5. Share Positive Content
As a self-help book author and motivational speaker, it is my practice to share empowering content. Because my email marketing strategy is based on positive messaging, it spreads like wildfire. Let’s face it: who doesn’t want to be happy? Spread the good word and share a positive message! –Gabrielle Bernstein, Gabrielle Bernstein Inc.
6. Use the Right Tools
Content is certainly crucial, but so is choosing the right tools to use for your email marketing. There are tons of options out there, but my number one recommendation would be to use AWeber. There are also ways to increase signups on your site by using tools such as PopUp Domination, ViperBar and more. Find the best tools and leverage them! –Ben Lang, MySchoolHelp
7. Segment, Segment, Segment
It’s not enough to think you have a solid email marketing strategy by throwing all your email addresses into one batch. Think about ways to better segment your email list to avoid non-targeted messages. Don’t just segment by geography or demographics; consider segmenting by activity level too. If a subscriber hasn’t opened one of your emails in a month, try a reengagement campaign. –Doreen Bloch, Poshly Inc.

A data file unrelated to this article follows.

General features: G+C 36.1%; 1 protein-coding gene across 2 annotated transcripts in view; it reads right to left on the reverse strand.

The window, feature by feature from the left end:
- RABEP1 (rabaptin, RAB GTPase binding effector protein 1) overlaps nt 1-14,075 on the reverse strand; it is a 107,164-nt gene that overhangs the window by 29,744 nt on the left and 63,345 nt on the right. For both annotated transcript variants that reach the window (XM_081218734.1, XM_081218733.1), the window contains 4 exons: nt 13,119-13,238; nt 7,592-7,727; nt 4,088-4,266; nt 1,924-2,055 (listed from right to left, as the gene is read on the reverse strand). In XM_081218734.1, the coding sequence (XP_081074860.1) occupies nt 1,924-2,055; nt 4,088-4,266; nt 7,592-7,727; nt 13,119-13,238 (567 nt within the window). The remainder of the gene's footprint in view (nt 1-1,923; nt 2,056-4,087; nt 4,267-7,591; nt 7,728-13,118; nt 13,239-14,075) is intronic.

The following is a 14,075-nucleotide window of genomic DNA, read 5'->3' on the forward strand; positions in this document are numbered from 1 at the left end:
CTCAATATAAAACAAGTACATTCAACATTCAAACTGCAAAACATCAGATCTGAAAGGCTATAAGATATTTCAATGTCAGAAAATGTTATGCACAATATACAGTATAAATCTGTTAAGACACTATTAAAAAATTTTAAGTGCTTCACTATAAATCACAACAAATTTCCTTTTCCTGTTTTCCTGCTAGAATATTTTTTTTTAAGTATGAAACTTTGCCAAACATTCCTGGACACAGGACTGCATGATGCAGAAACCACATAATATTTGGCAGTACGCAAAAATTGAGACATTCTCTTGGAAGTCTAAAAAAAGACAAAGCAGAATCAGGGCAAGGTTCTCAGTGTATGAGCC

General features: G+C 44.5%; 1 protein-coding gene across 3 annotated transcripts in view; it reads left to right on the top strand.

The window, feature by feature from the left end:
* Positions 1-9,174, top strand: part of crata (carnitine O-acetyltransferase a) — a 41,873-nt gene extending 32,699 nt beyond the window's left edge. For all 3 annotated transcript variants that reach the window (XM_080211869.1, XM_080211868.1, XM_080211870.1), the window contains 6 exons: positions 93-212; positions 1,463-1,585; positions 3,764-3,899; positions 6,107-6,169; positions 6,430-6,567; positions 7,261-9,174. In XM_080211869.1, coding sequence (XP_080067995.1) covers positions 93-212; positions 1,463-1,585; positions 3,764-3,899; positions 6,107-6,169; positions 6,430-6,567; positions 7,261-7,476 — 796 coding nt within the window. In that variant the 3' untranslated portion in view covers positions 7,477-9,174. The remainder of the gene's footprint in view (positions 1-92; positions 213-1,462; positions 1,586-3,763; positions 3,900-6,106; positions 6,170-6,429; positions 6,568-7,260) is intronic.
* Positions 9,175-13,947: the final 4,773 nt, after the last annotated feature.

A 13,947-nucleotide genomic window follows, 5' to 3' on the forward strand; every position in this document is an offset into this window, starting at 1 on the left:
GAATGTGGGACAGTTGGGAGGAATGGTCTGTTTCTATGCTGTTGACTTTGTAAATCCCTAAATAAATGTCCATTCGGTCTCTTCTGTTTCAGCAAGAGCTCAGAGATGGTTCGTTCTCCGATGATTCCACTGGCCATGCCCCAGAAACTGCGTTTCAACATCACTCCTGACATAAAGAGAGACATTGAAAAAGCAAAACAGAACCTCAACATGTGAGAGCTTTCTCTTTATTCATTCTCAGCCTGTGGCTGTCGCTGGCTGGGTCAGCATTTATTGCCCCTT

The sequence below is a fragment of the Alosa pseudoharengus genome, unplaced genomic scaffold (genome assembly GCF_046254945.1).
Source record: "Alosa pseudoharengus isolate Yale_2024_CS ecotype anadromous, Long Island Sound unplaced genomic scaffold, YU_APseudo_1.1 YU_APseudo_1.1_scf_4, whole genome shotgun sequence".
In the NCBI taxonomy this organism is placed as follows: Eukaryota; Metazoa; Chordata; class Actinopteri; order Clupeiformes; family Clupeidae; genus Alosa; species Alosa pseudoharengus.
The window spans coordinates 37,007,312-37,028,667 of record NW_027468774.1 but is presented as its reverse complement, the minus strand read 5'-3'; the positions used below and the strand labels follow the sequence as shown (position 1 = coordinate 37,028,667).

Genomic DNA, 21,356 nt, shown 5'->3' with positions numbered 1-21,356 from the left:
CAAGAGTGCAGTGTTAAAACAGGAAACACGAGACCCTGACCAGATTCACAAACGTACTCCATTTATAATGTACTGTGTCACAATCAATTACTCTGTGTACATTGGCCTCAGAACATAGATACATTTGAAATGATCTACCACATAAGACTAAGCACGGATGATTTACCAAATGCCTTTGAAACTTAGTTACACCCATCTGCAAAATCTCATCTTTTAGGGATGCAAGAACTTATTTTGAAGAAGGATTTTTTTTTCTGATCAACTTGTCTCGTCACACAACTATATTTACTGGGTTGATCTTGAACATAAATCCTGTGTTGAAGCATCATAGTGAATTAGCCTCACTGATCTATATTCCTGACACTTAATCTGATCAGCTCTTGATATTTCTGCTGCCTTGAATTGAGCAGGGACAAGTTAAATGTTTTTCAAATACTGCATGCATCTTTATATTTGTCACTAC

8. Are You Split-Testing?
By now, most marketing managers know all about conversion optimization and landing page testing, yet very few email marketers bother to test their subject lines or email creative. Tools such as CampaignMonitor make it easy to create multiple versions of one email, send them to small portions of your list, measure the results, and then send the best performer out to the rest of the list. –Matt Mickiewicz, 99designs
9. Don’t Forget Deliverability
Email deliverability is like oxygen to your email strategy—you cannot survive without it. Many marketers focus on testing or segmenting but forget to master the art of deliverability. Make sure your email service provider has strong “whitelisting” capabilities with the major ISPs. Get a dedicated IP for your mailing. Ensure you can view feedback loop reports to manage any spam issues. –Warren Jolly, Affiliate Media Inc.